Cervical cancer is a type of cancer that occurs in the cells of the cervix, the lower part of the uterus that connects to the vagina. Various strains of the human papillomavirus (HPV), a sexually transmitted infection, play a role in causing most cervical cancer.
Cervical cancer is caused by severe abnormal changes in the cells of the cervix. Most precancerous or cancerous cell changes occur in the cervix at the transformation zone, because these cells normally undergo constant change. During this natural process of change, some cervical cells can become abnormal if you are infected with high-risk types of HPV.
There are some factors that are known to increase the risk of developing cervical cancer. There are some factors that are known to increase the risk of developing cervical cancer.
These factors include:
●HPV (human papillomavirus) – a sexually transmitted virus. There are more than 100 different types of HPVs, at least 13 of which can cause cervical cancer.
●Many sexual partners or becoming sexually active early – cervical cancer-causing HPV types are nearly always transmitted as a result of sexual contact with an infected individual. Women who have had many sexual partners generally have a higher risk of becoming infected with HPV, which raises their risk of developing cervical cancer.
●Smoking – increases the risk of developing many cancers, including cervical cancer.
●A weakened immune system – such as in people with AIDS, or transplant recipients taking immunosuppressive medications.
●Long–term mental stress – women who experience high levels of stress over a sustained period may be less able to fight off HPV. A study from the American Academy of Pediatrics in 2016 supported this.
Principal investigator Dr. Anna-Barbara Moscicki said: “Women who reported self-destructive coping strategies, like drinking, smoking cigarettes or taking drugs when stressed, were more likely to develop an active HPV infection.”
●Giving birth at a very young age – women who give birth before the age of 17 are significantly more likely to develop cervical cancer compared with women who have their first baby after the age of 25.
● Several pregnancies – women who have had at least three children in separate pregnancies are more likely to develop cervical cancer compared to women who have never had children.
●Contraceptive pill – long-term use of some common contraceptive pills slightly raises a woman’s risk.
●Other sexually transmitted diseases (STD) – women who become infected with chlamydia, gonorrhea, or syphilis have a higher risk of developing cervical cancer.
●Socio–economic status – studies in several countries have revealed that women in deprived areas have significantly higher rates of cervical cancer.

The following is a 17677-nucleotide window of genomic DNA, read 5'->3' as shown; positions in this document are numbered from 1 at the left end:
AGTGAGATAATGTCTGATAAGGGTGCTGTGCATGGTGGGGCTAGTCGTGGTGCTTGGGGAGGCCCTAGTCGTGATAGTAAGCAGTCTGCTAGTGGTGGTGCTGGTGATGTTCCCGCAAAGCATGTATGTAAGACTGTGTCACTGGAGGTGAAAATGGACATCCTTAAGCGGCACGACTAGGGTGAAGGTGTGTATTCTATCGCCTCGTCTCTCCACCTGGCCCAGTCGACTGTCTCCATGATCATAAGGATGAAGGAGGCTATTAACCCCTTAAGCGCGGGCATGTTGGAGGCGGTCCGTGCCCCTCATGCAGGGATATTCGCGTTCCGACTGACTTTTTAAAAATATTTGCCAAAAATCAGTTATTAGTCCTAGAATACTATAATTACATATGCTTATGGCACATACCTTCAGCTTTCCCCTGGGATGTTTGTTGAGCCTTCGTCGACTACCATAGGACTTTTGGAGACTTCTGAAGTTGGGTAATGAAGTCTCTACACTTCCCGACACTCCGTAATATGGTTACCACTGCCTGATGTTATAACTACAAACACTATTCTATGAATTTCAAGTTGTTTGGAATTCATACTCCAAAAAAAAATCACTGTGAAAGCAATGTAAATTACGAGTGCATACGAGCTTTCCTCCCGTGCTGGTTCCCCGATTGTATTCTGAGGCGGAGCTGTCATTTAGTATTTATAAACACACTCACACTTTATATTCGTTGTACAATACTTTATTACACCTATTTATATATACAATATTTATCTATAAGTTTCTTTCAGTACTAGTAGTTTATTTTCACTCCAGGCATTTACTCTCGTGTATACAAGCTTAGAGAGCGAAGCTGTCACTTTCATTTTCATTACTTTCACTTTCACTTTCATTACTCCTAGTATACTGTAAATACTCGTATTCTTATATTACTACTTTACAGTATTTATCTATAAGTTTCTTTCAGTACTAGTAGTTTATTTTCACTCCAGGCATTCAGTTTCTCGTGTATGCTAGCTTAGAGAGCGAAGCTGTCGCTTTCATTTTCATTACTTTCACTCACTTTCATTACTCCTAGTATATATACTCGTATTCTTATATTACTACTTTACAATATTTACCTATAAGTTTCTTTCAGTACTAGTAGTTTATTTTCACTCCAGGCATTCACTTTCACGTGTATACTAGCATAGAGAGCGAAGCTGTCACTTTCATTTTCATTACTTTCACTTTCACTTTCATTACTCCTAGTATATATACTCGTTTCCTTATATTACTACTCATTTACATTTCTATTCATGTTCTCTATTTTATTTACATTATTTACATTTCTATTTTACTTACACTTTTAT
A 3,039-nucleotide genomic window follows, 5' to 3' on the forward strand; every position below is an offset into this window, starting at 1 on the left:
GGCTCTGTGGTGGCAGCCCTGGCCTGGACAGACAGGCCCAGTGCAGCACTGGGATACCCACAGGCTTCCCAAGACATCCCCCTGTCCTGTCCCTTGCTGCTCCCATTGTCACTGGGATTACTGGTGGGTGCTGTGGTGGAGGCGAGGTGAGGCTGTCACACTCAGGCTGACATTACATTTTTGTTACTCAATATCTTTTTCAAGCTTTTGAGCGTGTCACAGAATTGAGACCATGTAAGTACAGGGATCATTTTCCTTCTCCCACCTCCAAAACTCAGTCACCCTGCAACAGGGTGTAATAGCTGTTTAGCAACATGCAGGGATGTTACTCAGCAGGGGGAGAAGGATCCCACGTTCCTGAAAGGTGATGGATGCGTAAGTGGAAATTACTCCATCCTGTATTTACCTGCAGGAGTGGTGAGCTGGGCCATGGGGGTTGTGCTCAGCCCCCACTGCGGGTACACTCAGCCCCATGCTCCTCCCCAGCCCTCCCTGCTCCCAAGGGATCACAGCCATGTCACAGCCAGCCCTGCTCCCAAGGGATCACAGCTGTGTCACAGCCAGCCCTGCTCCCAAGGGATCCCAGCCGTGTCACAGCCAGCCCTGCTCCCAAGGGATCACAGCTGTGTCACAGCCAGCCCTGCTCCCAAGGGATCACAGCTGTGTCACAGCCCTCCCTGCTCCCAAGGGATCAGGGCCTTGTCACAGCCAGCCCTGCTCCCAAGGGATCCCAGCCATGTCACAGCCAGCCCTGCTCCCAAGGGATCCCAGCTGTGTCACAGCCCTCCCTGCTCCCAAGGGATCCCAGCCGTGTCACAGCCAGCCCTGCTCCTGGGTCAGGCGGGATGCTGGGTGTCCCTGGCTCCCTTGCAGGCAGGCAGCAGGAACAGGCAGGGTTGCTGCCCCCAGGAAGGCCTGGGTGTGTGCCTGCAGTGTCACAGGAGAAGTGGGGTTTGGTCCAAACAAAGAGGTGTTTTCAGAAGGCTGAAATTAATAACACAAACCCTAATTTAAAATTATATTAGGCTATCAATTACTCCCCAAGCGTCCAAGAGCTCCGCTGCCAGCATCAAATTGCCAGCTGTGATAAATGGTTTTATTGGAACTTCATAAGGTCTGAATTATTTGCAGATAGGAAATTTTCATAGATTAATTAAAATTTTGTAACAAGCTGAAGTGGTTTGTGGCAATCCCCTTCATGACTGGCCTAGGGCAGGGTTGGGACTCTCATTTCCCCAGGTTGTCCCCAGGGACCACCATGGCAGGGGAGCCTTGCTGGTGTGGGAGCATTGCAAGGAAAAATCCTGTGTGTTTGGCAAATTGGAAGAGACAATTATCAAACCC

CERVICAL CANCER SYMPTOMS
In the early stages of cervical cancer, a person may experience no symptoms at all. As a result, women
should have regular cervical smear tests.
The most common symptoms of cervical cancer are:
•bleeding between periods
•bleeding after sexual intercourse
•bleeding in post-menopausal women
•discomfort during sexual intercourse
•smelly vaginal discharge
•vaginal discharge tinged with blood
HOW IS CERVICAL CANCER DIAGNOSED
As part of your regular pelvic exam, you should have a Pap test. During a Pap test, the doctor scrapes a small sample of cells from the surface of the cervix to look for cell changes. If a Pap test shows abnormal cell changes, your doctor may do other tests to look for precancerous or cancer cells on your cervix.
Your doctor may also do a Pap test and take a sample of tissue (biopsy) if you have symptoms of cervical cancer, such as bleeding after sex.
WHAT HAPPENS AFTER SOMEONE IS DIAGNOSED WITH CERVICAL CANCER
Cervical cancer happens when abnormal cells on the cervix grow out of control.
Cervical cancer can often be successfully treated when it’s found early. It is usually found at a very early stage through a pap test.
If cervical cancer isn’t treated, it may spread from the cervix to the vagina, and then into deeper tissue layers of connective tissue around the uterus. As it progresses, it may spread to the pelvic lymph nodes and other pelvic organs. Advanced-stage cancer may spread to lymph nodes; to other organs in the pelvis, causing problems with kidney and bowel function; or to other organs in the body, such as the liver and lungs.
Treatment of cervical cancer depends on the stage of your cancer and if it has spread worldwide, cervical cancer is both the fourth most common cause of cancer and the fourth most common cause of death from cancer in women. About 70% of cervical cancers occur in developing countries. In low-income countries, it is the most common cause of cancer death. In developed countries, the widespread use of cervical screening programs has dramatically reduced rates of cervical cancer.
This write up is not and should not be for the eyes of women alone! guys, tell your mother, sister or female friend! Tell a male friend too, to tell any female friend that he knows too!! Visit http://www.medicalnewstoday.com and Wikipedia to get more information on cervical cancer.
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